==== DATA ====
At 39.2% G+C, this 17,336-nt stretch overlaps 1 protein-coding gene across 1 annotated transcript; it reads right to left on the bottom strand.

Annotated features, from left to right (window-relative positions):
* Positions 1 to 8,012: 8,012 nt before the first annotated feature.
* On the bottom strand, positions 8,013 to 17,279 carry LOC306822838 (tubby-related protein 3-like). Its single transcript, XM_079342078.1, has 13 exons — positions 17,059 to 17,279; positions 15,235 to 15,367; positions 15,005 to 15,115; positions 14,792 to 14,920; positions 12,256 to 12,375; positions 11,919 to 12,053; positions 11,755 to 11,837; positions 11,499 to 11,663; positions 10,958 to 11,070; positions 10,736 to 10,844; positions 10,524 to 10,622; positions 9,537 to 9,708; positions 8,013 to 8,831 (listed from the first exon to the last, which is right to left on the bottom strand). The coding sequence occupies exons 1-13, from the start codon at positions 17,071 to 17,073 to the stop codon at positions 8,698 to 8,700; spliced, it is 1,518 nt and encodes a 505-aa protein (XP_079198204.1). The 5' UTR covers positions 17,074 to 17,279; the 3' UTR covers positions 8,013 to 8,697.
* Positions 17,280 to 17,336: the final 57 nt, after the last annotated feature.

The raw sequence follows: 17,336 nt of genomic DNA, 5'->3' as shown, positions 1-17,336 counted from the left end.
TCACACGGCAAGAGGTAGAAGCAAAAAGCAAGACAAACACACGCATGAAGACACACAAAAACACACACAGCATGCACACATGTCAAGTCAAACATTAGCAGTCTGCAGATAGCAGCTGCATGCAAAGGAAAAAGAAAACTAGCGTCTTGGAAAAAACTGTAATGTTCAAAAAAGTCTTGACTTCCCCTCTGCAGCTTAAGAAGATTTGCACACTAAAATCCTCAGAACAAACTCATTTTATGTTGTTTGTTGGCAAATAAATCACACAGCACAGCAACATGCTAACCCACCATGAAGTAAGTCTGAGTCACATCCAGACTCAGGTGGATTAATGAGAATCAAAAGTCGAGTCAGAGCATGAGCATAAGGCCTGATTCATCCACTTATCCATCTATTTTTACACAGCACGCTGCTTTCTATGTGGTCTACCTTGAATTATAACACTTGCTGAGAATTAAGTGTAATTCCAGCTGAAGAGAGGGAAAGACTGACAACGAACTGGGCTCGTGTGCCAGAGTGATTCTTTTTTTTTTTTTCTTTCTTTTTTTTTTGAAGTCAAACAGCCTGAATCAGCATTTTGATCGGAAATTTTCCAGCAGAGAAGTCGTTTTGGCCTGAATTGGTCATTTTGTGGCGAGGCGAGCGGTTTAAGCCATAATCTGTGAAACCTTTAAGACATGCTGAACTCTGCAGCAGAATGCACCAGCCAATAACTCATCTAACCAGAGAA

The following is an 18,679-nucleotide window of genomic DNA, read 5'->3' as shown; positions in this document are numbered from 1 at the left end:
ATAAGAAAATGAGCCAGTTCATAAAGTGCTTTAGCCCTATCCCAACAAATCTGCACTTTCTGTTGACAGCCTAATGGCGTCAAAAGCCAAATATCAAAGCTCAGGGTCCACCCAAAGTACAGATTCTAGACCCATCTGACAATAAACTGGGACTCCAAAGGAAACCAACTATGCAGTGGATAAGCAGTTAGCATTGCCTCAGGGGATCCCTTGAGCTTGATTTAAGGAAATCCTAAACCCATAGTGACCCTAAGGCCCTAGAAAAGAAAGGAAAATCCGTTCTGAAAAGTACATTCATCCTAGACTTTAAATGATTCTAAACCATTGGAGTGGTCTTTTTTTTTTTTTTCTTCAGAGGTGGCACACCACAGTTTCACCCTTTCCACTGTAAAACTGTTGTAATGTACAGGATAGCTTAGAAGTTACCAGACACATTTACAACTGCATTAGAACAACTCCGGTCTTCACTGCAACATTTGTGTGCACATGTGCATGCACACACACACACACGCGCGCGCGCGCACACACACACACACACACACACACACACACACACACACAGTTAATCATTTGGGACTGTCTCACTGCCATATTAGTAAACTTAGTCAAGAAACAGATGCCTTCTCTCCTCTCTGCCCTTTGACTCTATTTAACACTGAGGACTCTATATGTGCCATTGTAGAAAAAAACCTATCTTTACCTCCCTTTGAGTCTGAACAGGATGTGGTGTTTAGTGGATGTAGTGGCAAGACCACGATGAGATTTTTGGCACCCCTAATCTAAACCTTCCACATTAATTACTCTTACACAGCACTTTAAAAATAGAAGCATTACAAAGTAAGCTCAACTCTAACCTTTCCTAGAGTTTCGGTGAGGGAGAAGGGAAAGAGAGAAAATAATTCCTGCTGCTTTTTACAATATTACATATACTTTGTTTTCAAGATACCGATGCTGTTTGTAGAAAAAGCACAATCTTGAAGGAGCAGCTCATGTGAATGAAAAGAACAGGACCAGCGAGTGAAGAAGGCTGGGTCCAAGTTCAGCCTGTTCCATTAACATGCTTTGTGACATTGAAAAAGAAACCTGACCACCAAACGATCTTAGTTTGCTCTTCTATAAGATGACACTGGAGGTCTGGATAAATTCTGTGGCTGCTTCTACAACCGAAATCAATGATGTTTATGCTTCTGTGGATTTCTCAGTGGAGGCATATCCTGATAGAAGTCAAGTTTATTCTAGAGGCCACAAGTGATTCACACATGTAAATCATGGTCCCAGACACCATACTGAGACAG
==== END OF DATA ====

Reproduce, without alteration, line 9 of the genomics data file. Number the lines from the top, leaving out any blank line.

ATAAGAAAATGAGCCAGTTCATAAAGTGCTTTAGCCCTATCCCAACAAATCTGCACTTTCTGTTGACAGCCTAATGGCGTCAAAAGCCAAATATCAAAGCTCAGGGTCCACCCAAAGTACAGATTCTAGACCCATCTGACAATAAACTGGGACTCCAAAGGAAACCAACTATGCAGTGGATAAGCAGTTAGCATTGCCTCAGGGGATCCCTTGAGCTTGATTTAAGGAAATCCTAAACCCATAGTGACCCTAAGGCCCTAGAAAAGAAAGGAAAATCCGTTCTGAAAAGTACATTCATCCTAGACTTTAAATGATTCTAAACCATTGGAGTGGTCTTTTTTTTTTTTTTCTTCAGAGGTGGCACACCACAGTTTCACCCTTTCCACTGTAAAACTGTTGTAATGTACAGGATAGCTTAGAAGTTACCAGACACATTTACAACTGCATTAGAACAACTCCGGTCTTCACTGCAACATTTGTGTGCACATGTGCATGCACACACACACACACGCGCGCGCGCGCACACACACACACACACACACACACACACACACACACACAGTTAATCATTTGGGACTGTCTCACTGCCATATTAGTAAACTTAGTCAAGAAACAGATGCCTTCTCTCCTCTCTGCCCTTTGACTCTATTTAACACTGAGGACTCTATATGTGCCATTGTAGAAAAAAACCTATCTTTACCTCCCTTTGAGTCTGAACAGGATGTGGTGTTTAGTGGATGTAGTGGCAAGACCACGATGAGATTTTTGGCACCCCTAATCTAAACCTTCCACATTAATTACTCTTACACAGCACTTTAAAAATAGAAGCATTACAAAGTAAGCTCAACTCTAACCTTTCCTAGAGTTTCGGTGAGGGAGAAGGGAAAGAGAGAAAATAATTCCTGCTGCTTTTTACAATATTACATATACTTTGTTTTCAAGATACCGATGCTGTTTGTAGAAAAAGCACAATCTTGAAGGAGCAGCTCATGTGAATGAAAAGAACAGGACCAGCGAGTGAAGAAGGCTGGGTCCAAGTTCAGCCTGTTCCATTAACATGCTTTGTGACATTGAAAAAGAAACCTGACCACCAAACGATCTTAGTTTGCTCTTCTATAAGATGACACTGGAGGTCTGGATAAATTCTGTGGCTGCTTCTACAACCGAAATCAATGATGTTTATGCTTCTGTGGATTTCTCAGTGGAGGCATATCCTGATAGAAGTCAAGTTTATTCTAGAGGCCACAAGTGATTCACACATGTAAATCATGGTCCCAGACACCATACTGAGACAG